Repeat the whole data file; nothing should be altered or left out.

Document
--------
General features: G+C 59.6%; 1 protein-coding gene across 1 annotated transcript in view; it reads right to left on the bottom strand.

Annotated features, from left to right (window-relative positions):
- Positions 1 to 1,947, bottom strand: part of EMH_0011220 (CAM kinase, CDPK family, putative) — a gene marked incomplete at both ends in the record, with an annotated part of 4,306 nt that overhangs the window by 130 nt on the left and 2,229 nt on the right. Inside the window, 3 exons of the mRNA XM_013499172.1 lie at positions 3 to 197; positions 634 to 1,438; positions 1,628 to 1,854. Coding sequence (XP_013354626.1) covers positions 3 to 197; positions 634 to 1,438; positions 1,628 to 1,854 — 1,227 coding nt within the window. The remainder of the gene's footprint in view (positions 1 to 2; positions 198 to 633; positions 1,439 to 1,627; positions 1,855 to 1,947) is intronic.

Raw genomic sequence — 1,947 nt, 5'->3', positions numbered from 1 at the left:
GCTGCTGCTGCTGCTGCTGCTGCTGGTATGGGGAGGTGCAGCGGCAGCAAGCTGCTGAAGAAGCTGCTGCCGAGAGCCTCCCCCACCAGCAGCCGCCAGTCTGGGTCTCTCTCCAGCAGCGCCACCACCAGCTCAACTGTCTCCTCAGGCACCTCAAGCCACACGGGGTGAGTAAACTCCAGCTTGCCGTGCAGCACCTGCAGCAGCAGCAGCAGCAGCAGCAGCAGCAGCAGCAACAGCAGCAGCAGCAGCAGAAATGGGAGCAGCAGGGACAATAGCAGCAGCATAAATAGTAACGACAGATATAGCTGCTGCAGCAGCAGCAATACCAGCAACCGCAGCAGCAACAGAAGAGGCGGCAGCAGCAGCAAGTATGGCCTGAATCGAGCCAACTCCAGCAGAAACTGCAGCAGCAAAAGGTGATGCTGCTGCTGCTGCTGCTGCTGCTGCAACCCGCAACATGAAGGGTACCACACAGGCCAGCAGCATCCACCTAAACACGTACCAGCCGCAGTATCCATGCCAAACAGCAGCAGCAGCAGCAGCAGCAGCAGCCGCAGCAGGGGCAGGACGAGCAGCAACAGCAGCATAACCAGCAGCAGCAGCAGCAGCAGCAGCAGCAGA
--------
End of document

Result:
General features: G+C 59.6%; 1 protein-coding gene across 1 annotated transcript in view; it reads right to left on the bottom strand.

Annotated features, from left to right (window-relative positions):
- Positions 1 to 1,947, bottom strand: part of EMH_0011220 (CAM kinase, CDPK family, putative) — a gene marked incomplete at both ends in the record, with an annotated part of 4,306 nt that overhangs the window by 130 nt on the left and 2,229 nt on the right. Inside the window, 3 exons of the mRNA XM_013499172.1 lie at positions 3 to 197; positions 634 to 1,438; positions 1,628 to 1,854. Coding sequence (XP_013354626.1) covers positions 3 to 197; positions 634 to 1,438; positions 1,628 to 1,854 — 1,227 coding nt within the window. The remainder of the gene's footprint in view (positions 1 to 2; positions 198 to 633; positions 1,439 to 1,627; positions 1,855 to 1,947) is intronic.

Raw genomic sequence — 1,947 nt, 5'->3', positions numbered from 1 at the left:
GCTGCTGCTGCTGCTGCTGCTGCTGGTATGGGGAGGTGCAGCGGCAGCAAGCTGCTGAAGAAGCTGCTGCCGAGAGCCTCCCCCACCAGCAGCCGCCAGTCTGGGTCTCTCTCCAGCAGCGCCACCACCAGCTCAACTGTCTCCTCAGGCACCTCAAGCCACACGGGGTGAGTAAACTCCAGCTTGCCGTGCAGCACCTGCAGCAGCAGCAGCAGCAGCAGCAGCAGCAGCAGCAACAGCAGCAGCAGCAGCAGAAATGGGAGCAGCAGGGACAATAGCAGCAGCATAAATAGTAACGACAGATATAGCTGCTGCAGCAGCAGCAATACCAGCAACCGCAGCAGCAACAGAAGAGGCGGCAGCAGCAGCAAGTATGGCCTGAATCGAGCCAACTCCAGCAGAAACTGCAGCAGCAAAAGGTGATGCTGCTGCTGCTGCTGCTGCTGCTGCAACCCGCAACATGAAGGGTACCACACAGGCCAGCAGCATCCACCTAAACACGTACCAGCCGCAGTATCCATGCCAAACAGCAGCAGCAGCAGCAGCAGCAGCAGCCGCAGCAGGGGCAGGACGAGCAGCAACAGCAGCATAACCAGCAGCAGCAGCAGCAGCAGCAGCAGCAGA